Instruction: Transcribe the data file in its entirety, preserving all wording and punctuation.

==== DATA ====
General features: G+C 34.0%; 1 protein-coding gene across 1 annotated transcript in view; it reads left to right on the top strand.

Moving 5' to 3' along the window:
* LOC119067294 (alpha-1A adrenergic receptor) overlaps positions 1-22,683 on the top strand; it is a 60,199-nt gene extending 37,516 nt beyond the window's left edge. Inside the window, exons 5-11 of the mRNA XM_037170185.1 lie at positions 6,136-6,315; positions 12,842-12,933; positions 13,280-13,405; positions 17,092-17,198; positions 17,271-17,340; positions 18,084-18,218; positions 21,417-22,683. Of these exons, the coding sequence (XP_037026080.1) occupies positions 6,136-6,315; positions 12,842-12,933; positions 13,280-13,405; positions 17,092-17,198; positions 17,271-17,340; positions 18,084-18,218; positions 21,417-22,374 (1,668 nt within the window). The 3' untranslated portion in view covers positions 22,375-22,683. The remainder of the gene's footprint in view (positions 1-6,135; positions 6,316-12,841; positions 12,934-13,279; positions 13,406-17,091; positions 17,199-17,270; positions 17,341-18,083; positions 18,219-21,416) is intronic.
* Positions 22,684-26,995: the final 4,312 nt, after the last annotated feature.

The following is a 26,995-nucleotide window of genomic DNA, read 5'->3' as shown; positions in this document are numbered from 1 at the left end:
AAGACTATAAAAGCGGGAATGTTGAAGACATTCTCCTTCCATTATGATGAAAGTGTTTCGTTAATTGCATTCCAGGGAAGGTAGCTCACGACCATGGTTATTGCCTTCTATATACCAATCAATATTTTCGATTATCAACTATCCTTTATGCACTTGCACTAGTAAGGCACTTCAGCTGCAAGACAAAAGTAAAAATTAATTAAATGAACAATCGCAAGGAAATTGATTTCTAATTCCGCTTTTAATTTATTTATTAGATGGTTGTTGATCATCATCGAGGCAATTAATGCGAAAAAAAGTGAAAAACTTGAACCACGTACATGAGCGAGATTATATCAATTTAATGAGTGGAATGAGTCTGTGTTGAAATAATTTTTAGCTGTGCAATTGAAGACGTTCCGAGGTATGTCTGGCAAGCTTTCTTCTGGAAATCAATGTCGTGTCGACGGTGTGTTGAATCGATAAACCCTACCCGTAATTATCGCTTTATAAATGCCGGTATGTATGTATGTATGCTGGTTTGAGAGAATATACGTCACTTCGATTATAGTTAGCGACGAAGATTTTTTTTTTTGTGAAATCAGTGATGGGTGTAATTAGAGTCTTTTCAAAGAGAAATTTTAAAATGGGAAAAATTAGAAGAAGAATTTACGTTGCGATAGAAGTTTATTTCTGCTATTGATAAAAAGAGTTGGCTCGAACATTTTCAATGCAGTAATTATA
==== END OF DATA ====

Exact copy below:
General features: G+C 34.0%; 1 protein-coding gene across 1 annotated transcript in view; it reads left to right on the top strand.

Moving 5' to 3' along the window:
* LOC119067294 (alpha-1A adrenergic receptor) overlaps positions 1-22,683 on the top strand; it is a 60,199-nt gene extending 37,516 nt beyond the window's left edge. Inside the window, exons 5-11 of the mRNA XM_037170185.1 lie at positions 6,136-6,315; positions 12,842-12,933; positions 13,280-13,405; positions 17,092-17,198; positions 17,271-17,340; positions 18,084-18,218; positions 21,417-22,683. Of these exons, the coding sequence (XP_037026080.1) occupies positions 6,136-6,315; positions 12,842-12,933; positions 13,280-13,405; positions 17,092-17,198; positions 17,271-17,340; positions 18,084-18,218; positions 21,417-22,374 (1,668 nt within the window). The 3' untranslated portion in view covers positions 22,375-22,683. The remainder of the gene's footprint in view (positions 1-6,135; positions 6,316-12,841; positions 12,934-13,279; positions 13,406-17,091; positions 17,199-17,270; positions 17,341-18,083; positions 18,219-21,416) is intronic.
* Positions 22,684-26,995: the final 4,312 nt, after the last annotated feature.

The following is a 26,995-nucleotide window of genomic DNA, read 5'->3' as shown; positions in this document are numbered from 1 at the left end:
AAGACTATAAAAGCGGGAATGTTGAAGACATTCTCCTTCCATTATGATGAAAGTGTTTCGTTAATTGCATTCCAGGGAAGGTAGCTCACGACCATGGTTATTGCCTTCTATATACCAATCAATATTTTCGATTATCAACTATCCTTTATGCACTTGCACTAGTAAGGCACTTCAGCTGCAAGACAAAAGTAAAAATTAATTAAATGAACAATCGCAAGGAAATTGATTTCTAATTCCGCTTTTAATTTATTTATTAGATGGTTGTTGATCATCATCGAGGCAATTAATGCGAAAAAAAGTGAAAAACTTGAACCACGTACATGAGCGAGATTATATCAATTTAATGAGTGGAATGAGTCTGTGTTGAAATAATTTTTAGCTGTGCAATTGAAGACGTTCCGAGGTATGTCTGGCAAGCTTTCTTCTGGAAATCAATGTCGTGTCGACGGTGTGTTGAATCGATAAACCCTACCCGTAATTATCGCTTTATAAATGCCGGTATGTATGTATGTATGCTGGTTTGAGAGAATATACGTCACTTCGATTATAGTTAGCGACGAAGATTTTTTTTTTTGTGAAATCAGTGATGGGTGTAATTAGAGTCTTTTCAAAGAGAAATTTTAAAATGGGAAAAATTAGAAGAAGAATTTACGTTGCGATAGAAGTTTATTTCTGCTATTGATAAAAAGAGTTGGCTCGAACATTTTCAATGCAGTAATTATA